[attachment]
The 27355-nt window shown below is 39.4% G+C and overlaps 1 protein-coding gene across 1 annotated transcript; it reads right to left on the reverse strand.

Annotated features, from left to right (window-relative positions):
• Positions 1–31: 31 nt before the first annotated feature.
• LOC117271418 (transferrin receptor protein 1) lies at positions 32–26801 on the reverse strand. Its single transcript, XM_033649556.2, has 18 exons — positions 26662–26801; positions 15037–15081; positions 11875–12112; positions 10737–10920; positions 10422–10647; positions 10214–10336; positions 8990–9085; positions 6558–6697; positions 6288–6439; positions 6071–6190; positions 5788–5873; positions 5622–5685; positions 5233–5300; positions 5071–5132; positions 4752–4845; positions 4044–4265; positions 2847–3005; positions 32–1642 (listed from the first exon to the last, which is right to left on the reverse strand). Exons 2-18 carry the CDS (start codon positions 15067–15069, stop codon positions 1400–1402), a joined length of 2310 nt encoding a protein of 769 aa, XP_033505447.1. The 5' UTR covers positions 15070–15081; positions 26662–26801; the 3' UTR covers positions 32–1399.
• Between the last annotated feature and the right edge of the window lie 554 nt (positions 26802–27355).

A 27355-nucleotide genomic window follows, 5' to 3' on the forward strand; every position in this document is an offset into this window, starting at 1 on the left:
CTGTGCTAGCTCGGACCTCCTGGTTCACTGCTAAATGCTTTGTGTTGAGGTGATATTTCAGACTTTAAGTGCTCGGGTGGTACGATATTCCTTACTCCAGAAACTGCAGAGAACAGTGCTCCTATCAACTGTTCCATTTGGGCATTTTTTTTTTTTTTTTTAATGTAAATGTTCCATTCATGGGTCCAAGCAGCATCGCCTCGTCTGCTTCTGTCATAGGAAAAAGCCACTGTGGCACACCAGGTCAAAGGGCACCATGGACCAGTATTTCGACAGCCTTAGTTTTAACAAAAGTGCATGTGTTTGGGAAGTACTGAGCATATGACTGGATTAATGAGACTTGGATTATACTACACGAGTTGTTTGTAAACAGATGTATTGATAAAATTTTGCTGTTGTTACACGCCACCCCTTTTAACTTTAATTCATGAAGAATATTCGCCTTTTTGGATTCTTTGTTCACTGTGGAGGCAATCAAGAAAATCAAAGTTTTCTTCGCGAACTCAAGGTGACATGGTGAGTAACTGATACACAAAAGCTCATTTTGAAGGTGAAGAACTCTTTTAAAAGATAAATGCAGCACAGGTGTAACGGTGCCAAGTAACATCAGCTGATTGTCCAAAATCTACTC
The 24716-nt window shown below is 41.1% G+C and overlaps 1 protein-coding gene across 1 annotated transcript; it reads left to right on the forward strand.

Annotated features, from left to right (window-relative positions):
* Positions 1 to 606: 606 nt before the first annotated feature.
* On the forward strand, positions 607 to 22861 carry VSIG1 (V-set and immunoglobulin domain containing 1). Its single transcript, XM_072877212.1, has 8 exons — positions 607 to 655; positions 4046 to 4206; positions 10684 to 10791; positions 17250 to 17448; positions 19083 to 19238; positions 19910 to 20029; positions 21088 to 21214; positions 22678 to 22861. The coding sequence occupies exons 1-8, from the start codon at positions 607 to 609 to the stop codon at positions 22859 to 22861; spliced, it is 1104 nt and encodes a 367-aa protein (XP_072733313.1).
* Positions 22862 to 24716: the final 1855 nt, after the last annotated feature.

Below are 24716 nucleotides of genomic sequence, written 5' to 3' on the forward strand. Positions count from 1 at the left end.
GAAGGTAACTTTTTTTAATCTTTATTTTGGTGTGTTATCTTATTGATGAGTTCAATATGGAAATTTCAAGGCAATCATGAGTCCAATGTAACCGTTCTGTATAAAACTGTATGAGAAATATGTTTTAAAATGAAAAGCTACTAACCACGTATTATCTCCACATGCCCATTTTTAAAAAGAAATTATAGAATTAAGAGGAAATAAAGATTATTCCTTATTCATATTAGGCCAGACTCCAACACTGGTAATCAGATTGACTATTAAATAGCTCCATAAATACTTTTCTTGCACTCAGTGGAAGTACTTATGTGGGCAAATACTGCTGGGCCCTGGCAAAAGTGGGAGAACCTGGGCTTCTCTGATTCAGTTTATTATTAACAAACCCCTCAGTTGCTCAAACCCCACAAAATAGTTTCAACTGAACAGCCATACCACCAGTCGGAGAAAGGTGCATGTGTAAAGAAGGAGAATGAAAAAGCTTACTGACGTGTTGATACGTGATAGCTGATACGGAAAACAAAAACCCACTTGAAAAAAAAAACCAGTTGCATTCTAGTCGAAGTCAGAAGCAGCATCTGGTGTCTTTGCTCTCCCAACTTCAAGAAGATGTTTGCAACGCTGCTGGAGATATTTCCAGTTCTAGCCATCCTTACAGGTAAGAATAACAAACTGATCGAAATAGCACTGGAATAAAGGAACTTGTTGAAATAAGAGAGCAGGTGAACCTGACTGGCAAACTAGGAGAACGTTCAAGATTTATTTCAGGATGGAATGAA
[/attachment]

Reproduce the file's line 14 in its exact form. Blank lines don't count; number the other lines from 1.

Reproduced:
GAAGGTAACTTTTTTTAATCTTTATTTTGGTGTGTTATCTTATTGATGAGTTCAATATGGAAATTTCAAGGCAATCATGAGTCCAATGTAACCGTTCTGTATAAAACTGTATGAGAAATATGTTTTAAAATGAAAAGCTACTAACCACGTATTATCTCCACATGCCCATTTTTAAAAAGAAATTATAGAATTAAGAGGAAATAAAGATTATTCCTTATTCATATTAGGCCAGACTCCAACACTGGTAATCAGATTGACTATTAAATAGCTCCATAAATACTTTTCTTGCACTCAGTGGAAGTACTTATGTGGGCAAATACTGCTGGGCCCTGGCAAAAGTGGGAGAACCTGGGCTTCTCTGATTCAGTTTATTATTAACAAACCCCTCAGTTGCTCAAACCCCACAAAATAGTTTCAACTGAACAGCCATACCACCAGTCGGAGAAAGGTGCATGTGTAAAGAAGGAGAATGAAAAAGCTTACTGACGTGTTGATACGTGATAGCTGATACGGAAAACAAAAACCCACTTGAAAAAAAAAACCAGTTGCATTCTAGTCGAAGTCAGAAGCAGCATCTGGTGTCTTTGCTCTCCCAACTTCAAGAAGATGTTTGCAACGCTGCTGGAGATATTTCCAGTTCTAGCCATCCTTACAGGTAAGAATAACAAACTGATCGAAATAGCACTGGAATAAAGGAACTTGTTGAAATAAGAGAGCAGGTGAACCTGACTGGCAAACTAGGAGAACGTTCAAGATTTATTTCAGGATGGAATGAA